• Risk factors for severe PCR-positive SARS-CoV-2 infection in hospitalized children: A multicenter cohort studyexternal icon. Schober et al. medRxiv (Preprint; November 8, 2021). Among 403 children (median age 3.78 years, IQR 0.53–10.77) hospitalized with symptomatic SARS-CoV-2 infection February 2020–May 2021 in Canada, Iran, and Costa Rica, risk factors for severe disease (requirement of noninvasive ventilation, high-flow nasal cannula, mechanical ventilation, vasopressors, or death) included: anemia and/or hemoglobinopathy (aOR 5.88, 95% CI 1.30-26.46), shortness of breath (aOR 4.37, 95% CI 2.08-9.16), MIS-C (aOR 3.86, 95% CI 1.56-9.51), and neurological disorders (aOR 3.22, 95% CI 1.37-7.56).

Note: Adapted from Schober et al. Multivariable logistic regression model for factors associated with severe PCR-positive SARS-CoV-2 infection. The model evaluated individual comorbidities as risk factors for severe disease. aOR = adjusted odds ratio, CT = computed tomography, CXR = chest x-ray, MIS-C = multisystem inflammatory syndrome in children. Licensed under CC-BY-NC-ND 4.0.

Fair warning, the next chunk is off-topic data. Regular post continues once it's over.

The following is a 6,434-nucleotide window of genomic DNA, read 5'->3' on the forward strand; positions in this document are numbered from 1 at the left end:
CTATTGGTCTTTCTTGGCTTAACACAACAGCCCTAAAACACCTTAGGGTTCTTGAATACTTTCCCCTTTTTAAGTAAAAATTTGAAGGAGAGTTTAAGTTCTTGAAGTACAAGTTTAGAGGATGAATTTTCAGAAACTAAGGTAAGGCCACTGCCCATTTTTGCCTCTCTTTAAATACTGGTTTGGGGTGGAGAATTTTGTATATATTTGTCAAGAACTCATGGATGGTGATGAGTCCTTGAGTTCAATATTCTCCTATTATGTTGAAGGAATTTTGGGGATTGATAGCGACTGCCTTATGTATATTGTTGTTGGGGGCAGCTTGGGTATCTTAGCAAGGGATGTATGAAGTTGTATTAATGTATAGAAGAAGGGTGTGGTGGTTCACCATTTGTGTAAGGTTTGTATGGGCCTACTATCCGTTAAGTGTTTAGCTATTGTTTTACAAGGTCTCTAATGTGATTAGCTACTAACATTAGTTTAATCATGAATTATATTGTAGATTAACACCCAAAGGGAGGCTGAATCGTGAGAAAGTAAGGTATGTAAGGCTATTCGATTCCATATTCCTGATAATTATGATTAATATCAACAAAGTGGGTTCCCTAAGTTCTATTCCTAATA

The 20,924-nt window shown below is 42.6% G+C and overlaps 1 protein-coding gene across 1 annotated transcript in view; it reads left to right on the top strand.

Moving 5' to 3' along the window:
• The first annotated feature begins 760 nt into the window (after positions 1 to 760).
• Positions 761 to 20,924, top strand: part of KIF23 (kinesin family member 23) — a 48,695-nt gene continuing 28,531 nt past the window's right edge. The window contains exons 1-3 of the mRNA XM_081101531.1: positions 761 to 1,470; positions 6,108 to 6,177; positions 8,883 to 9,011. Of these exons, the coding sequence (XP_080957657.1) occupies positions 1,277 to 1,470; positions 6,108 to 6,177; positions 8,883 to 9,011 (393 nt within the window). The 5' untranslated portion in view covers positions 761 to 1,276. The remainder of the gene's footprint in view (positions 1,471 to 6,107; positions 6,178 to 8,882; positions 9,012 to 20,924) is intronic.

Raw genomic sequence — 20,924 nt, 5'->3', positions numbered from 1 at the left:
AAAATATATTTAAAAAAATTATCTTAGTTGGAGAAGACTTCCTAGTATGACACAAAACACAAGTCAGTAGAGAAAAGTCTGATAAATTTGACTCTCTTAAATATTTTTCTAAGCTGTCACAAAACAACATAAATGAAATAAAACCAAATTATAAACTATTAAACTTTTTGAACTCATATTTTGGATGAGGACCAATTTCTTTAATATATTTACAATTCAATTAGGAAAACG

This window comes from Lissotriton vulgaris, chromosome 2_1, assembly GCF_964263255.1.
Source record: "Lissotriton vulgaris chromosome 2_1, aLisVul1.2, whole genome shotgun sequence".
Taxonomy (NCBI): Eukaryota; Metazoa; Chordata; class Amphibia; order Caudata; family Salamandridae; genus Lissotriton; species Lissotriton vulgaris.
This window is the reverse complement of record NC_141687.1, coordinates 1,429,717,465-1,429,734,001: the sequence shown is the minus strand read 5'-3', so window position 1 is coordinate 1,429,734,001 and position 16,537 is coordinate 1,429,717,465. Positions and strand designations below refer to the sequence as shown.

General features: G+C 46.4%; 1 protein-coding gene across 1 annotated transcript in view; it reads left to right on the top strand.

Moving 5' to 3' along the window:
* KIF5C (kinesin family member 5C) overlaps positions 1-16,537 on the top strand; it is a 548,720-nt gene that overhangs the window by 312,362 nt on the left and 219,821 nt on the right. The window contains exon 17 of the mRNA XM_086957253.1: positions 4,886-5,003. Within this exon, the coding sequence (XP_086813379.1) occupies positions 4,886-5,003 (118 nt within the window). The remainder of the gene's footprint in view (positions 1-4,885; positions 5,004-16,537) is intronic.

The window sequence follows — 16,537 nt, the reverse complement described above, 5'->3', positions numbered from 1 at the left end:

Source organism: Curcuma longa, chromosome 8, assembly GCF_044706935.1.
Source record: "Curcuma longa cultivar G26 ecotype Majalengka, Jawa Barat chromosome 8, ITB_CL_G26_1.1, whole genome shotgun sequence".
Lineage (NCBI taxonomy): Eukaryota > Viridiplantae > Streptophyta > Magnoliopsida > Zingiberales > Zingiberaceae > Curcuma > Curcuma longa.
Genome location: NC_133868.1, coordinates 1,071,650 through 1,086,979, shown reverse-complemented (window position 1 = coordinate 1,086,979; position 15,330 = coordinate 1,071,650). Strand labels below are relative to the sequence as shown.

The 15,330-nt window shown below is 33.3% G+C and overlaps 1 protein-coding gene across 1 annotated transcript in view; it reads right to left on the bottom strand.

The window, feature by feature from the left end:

Health Equity

  • Contributions of occupation characteristics and educational attainment to racial/ethnic inequities in COVID-19 mortalityexternal icon. Matthay et al. medRxiv (Preprint; October 30, 2021). Using data from California for COVID-19-confirmed deaths and population estimates of demographics, education, and occupation, modeling estimated that COVID-19 mortality disparities may be partially (but not fully) mediated by educational attainment and occupation. Modeling estimated that, if all individuals had the COVID-19 mortality associated with the safest educational and occupational positions (Bachelor’s degree, telework access, the highest wages, and non-essential occupations), a purely theoretical state, there would have been 57% fewer COVID-19 deaths in California.